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Keith Gerein: Press escalates on Kenney, which RCMP connects probe to UCP leadership law

United Conservative Party Leader Jason Kenney talks about an RCMP probe in the UCP leadership. UCP's proposed Open Business Act at a press conference in the Vienna Bakery, 10207 63 Ave., in Edmonton on Friday, March 15, 2019.

David Bloom / Mail

United conservative leader Jason Kenney held a press conference on Friday at an Edmonton bakery, which spoke in front of a rack of sourdough bread.

Journalists half expected Kenney to become a little sour himself and know that he would be asked how his party would have to lead the upcoming election campaign under the cloud of an RCMP survey.

After all, Kenney has been exasperated in the past when asked about alleged irregularities that may have occurred a year and a half ago during the UCP leadership.

After the RCMP confirmed on Friday that they are now involved in an ongoing probe of Jeff Callaway's leadership campaign, it really seemed like it could give yeast to make Kenya's resentment again.

Still, the UCP leader was at his best behavior, answering many questions about the case in a professional and calm experience, with no hint of irritation.

He must keep it up for at least several weeks, when the investigation is being developed and campaigns are ramping up.

And you can bet NDP won't make it easy for him.

Within hours of the first CBC story breaking the news, a seemingly newborn NDP leader was Rachel Notley on the offensive, demanding that Kenney "come clean" on what he knew about Callaway's campaign.

"If the shoe was on the second foot and a politician trying to lead the province was under investigation by the RCMP, he would probably say that the person cannot be premiere and he was right," Notley said.

Notley's attack was a bit off the mark, because there is no definitive evidence that Kenney himself is under investigation.

Yet she was not wrong to suggest that this controversy increase in the worst possible time for the UCP leader.

Remember there are accusations Kenney and Callaway collaborated on a system to run Callaway as a kamikaze candidate during the 2017 leadership, to bring down Kenney's main rival Brian Jean.

Kenney and Callaway have denied it carefully, but it has not ceased to be commissioner Lorne Gibson to investigate whether any of Callaway's funding came from donors who did not send their own money.

That the charge appears to have some substance, since Gibson already has fined a donor to Callaway's donation "with money donated or provided by another person" campaign.

And the UCP last week released one of the candidates in Calgary and claimed he had not been directly with the party about his financial contribution to Callaway's campaign.

According to CBC's reporting, Gibson probe has also "identified potential non-compliant infringements" by the Commissioner, so the RCMP was introduced.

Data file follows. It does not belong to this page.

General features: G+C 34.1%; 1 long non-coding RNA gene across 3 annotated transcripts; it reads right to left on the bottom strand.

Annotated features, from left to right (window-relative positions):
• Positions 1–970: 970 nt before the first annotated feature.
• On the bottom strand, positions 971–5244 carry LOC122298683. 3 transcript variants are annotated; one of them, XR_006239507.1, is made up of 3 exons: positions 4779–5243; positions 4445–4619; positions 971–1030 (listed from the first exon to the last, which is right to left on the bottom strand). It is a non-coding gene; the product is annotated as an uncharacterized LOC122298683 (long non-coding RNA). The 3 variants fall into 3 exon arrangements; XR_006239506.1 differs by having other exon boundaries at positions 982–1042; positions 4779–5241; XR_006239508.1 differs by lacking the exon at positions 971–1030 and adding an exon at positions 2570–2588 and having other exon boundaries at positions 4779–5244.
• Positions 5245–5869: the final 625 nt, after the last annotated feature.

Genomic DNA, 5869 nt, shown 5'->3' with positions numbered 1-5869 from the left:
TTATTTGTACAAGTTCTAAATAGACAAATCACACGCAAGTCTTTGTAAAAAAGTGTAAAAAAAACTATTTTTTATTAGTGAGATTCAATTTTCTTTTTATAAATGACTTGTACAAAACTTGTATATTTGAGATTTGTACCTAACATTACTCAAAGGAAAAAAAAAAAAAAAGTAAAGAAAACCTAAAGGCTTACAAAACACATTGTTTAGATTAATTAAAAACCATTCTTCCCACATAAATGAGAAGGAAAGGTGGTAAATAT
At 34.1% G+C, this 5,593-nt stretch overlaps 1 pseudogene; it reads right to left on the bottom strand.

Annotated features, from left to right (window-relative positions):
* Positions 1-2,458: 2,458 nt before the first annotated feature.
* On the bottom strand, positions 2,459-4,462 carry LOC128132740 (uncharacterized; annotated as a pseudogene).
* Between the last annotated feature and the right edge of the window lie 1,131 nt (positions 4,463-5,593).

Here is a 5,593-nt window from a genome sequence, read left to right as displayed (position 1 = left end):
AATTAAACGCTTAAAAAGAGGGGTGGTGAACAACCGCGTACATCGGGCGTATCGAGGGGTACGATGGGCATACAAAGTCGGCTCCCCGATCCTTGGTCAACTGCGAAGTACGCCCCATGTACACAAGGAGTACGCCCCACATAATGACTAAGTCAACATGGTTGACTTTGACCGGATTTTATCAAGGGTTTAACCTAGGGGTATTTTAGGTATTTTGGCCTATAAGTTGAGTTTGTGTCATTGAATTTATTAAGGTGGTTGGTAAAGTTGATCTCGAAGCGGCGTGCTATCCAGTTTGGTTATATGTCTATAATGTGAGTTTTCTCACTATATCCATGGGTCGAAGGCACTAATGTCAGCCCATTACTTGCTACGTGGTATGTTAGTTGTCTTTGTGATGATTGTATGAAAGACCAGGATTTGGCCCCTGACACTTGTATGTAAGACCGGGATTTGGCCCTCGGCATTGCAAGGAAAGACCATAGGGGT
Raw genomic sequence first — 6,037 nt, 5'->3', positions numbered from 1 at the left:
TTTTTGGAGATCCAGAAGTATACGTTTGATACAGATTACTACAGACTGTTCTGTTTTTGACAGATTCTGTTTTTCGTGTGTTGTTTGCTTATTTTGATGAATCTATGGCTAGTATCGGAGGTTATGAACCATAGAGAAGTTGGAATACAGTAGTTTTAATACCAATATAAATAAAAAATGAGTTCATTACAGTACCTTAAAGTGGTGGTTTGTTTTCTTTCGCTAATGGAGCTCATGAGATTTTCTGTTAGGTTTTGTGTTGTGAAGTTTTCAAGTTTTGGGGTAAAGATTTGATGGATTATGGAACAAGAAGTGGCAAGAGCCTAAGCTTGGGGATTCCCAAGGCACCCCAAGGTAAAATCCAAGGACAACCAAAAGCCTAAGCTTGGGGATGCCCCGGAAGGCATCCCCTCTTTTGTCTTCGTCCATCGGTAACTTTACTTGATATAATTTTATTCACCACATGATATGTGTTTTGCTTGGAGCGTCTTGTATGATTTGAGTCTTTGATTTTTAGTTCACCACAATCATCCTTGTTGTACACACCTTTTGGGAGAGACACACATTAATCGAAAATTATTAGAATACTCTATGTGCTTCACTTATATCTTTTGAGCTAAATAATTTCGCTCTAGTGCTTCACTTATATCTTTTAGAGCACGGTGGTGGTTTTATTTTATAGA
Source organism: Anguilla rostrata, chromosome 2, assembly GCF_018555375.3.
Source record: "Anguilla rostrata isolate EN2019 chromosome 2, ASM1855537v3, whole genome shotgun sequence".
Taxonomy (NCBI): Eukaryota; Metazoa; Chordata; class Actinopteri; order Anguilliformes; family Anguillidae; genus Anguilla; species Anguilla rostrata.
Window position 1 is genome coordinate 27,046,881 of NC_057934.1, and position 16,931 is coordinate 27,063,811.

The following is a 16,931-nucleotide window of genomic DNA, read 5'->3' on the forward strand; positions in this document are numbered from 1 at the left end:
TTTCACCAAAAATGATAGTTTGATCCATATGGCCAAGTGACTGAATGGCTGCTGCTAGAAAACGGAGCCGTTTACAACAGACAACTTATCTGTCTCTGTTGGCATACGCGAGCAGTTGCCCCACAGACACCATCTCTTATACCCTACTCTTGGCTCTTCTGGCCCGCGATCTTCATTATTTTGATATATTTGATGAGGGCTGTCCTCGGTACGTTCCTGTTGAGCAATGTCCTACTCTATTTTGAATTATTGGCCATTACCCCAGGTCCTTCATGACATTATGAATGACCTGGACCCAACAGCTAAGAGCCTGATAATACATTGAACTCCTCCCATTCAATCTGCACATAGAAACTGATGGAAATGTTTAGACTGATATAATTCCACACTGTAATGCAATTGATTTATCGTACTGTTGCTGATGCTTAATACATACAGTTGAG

It's a significant development, but it's still unclear exactly what Mounties is investigating and whether any of it is focused on Kenney.

If the UCP leader is worried, he didn't show it Friday. He told reporters quietly that he had not been contacted by the RCMP but would cooperate with some investigation.

It's a message you can expect to hear a lot in the next few weeks, especially as Notley now has even more reason to delay a ballot.

An interesting part of CBC's story was news that the RCMP had been in contact with at least two of Kenney's chief executives who claimed to be part of a kamikaze system.

It indicates a possibility that the UCP leader is subject to the probe, and you can expect the NDP to try as hard as possible to connect the dots to the public.

Kenney can, and has, dismissed these accusers because they have been suspended from the party for their own allegedly bad behavior, according to the UCP, and may have an ax to grind.

But he may find it harder to reject Jean.

After being defeated for the UCP leadership, Jean has been relatively silent about the alleged plot against him. But when the news of RCMP's engagement was reported on Friday, he went to social media to say he had warned both Kenney and Stephen Harper about the possibility of such a development.

What more Jean might have to say about all this – to the public or to the RCMP – is uncertain, but it is clear that he is worried about the UCP.

It was especially clear on Thursday when stories circulated that Jean planned to render the provincial policy with the Freedom Conservative Party. Almost immediately triggered tweets from both Harpist and Saskatchewan Premier Scott Moe calls for the need for conservative unity.

Such a response from political heavy hitters would not occur to anyone, but Jean is still a popular figure in some conservative circles with the potential to be a regular tower on the UCP side.

In the end, the great mystery of all this is not just what the investigation can produce, but whether it is financially struggling for Albertans, cares enough or sees enough scandal to swing them away from UCP.

I suspect Kenney still has that overall issue, but the traces of breadcrumbs exercised by investigators can make their way to victory much more difficult.

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